These days, we’re constantly being encouraged to “live in the present” to reduce anxiety and improve well-being. It’s good advice, but pushing away bad memories — or being cut off from them like Henry Molaison — is unproductive. Nobody would enjoy living in the permanent present tense …

Read the original article »

Wildmind Meditation News

Jun 08, 2015

Mindfulness has lost its Buddhist roots, and it may not be doing you good

wildmind meditation newsMiguel Farias and Catherine Wikholm, The Conversation: Mindfulness as a psychological aid is very much in fashion. Recent reports on the latest finding suggested that mindfulness-based cognitive therapy is as effective as anti-depressants in preventing the relapse of recurrent depression.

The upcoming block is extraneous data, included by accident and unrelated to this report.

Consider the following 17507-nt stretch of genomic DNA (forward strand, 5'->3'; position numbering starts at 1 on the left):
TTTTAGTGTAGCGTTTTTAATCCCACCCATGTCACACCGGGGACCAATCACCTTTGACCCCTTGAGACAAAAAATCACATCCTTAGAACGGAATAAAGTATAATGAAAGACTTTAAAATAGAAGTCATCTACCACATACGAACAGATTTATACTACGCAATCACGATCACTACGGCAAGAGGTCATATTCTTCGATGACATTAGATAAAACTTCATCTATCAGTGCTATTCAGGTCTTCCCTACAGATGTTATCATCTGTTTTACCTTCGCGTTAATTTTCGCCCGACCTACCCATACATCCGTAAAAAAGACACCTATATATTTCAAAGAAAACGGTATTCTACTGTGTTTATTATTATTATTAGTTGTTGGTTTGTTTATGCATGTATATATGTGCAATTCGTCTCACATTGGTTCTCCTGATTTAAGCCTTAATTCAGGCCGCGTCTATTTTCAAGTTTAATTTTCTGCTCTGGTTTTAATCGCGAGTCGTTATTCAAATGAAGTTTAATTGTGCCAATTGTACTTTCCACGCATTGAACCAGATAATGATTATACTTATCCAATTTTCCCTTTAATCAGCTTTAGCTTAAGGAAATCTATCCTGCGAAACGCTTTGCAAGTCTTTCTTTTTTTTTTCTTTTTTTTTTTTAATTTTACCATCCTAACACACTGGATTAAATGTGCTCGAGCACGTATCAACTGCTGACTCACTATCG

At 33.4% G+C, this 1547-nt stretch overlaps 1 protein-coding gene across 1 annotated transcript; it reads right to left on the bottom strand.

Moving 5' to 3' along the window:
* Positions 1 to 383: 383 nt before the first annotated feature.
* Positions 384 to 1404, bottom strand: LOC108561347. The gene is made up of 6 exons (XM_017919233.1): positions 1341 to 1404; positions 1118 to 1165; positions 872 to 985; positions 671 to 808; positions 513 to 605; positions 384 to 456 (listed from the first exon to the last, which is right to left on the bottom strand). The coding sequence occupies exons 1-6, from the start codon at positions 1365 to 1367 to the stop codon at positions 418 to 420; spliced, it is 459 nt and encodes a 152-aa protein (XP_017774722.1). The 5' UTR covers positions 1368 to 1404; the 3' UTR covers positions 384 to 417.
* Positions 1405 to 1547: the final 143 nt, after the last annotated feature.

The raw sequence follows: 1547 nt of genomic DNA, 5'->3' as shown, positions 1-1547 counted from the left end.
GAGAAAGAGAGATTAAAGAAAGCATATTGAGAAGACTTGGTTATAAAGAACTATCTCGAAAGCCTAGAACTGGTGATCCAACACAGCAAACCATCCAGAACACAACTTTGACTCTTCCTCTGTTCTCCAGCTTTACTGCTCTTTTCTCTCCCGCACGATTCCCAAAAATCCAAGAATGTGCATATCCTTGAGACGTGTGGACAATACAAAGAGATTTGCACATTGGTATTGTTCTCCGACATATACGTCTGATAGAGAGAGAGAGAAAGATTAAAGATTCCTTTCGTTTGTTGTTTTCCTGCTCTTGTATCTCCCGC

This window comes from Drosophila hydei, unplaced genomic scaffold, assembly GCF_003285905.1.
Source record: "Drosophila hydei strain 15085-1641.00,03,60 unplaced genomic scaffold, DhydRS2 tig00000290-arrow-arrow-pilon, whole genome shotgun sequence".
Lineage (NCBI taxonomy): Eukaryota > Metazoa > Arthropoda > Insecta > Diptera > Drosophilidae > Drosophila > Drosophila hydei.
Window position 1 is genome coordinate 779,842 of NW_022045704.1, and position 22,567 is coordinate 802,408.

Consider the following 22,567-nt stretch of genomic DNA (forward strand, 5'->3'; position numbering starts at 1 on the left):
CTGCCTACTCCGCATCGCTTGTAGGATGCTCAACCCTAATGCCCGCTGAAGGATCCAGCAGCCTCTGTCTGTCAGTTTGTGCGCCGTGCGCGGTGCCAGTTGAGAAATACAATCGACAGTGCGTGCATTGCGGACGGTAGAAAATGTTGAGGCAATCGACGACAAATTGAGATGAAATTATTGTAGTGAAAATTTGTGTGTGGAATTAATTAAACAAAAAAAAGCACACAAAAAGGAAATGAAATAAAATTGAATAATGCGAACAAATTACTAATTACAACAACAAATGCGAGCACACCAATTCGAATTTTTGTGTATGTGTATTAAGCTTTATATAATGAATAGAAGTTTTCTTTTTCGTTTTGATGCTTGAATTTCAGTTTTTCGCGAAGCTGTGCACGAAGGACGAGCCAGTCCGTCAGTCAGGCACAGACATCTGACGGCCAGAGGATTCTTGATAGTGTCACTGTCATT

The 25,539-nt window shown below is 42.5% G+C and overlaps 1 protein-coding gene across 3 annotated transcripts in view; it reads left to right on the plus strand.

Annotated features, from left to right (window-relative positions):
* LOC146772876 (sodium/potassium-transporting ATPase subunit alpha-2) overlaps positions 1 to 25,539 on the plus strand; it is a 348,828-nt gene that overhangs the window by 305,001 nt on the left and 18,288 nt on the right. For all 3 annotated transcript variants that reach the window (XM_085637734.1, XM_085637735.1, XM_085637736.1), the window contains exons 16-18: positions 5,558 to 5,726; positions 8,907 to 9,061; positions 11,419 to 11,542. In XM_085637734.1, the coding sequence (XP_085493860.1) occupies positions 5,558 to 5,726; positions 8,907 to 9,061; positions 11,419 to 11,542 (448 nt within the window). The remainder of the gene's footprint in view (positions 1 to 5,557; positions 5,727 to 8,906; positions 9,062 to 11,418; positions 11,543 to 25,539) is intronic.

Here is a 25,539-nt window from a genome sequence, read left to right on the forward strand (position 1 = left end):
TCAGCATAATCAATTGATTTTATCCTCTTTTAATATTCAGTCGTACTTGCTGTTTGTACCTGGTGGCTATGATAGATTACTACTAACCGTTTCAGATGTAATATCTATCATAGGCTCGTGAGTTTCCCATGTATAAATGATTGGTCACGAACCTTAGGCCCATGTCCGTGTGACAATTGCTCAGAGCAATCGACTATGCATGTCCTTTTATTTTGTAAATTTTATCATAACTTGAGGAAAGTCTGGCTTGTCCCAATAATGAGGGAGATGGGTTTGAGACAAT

While the authors of the paper interpreted their results in a slightly less positive light, stating that (contrary to their hypothesis) mindfulness was no more effective than medication, the meaning inferred by many in the media was that mindfulness was superior to medication.

Mindfulness is a technique extracted from Buddhism where one tries to notice present thoughts, feeling and sensations without judgement. The …

Read the original article »

Wildmind Meditation News

Jun 04, 2015

Eight ways not to think about meditation

wildmind meditation newsBarry Morris, The Practical Buddhist: In Zen, meditation is about sitting, standing, or walking in total awareness. Steve Hagen, Lead teacher at the Dharma Field Zen Center in Minneapolis, MN and author of the best book on meditation I’ve ever read, Meditation Now or Never, puts it this way: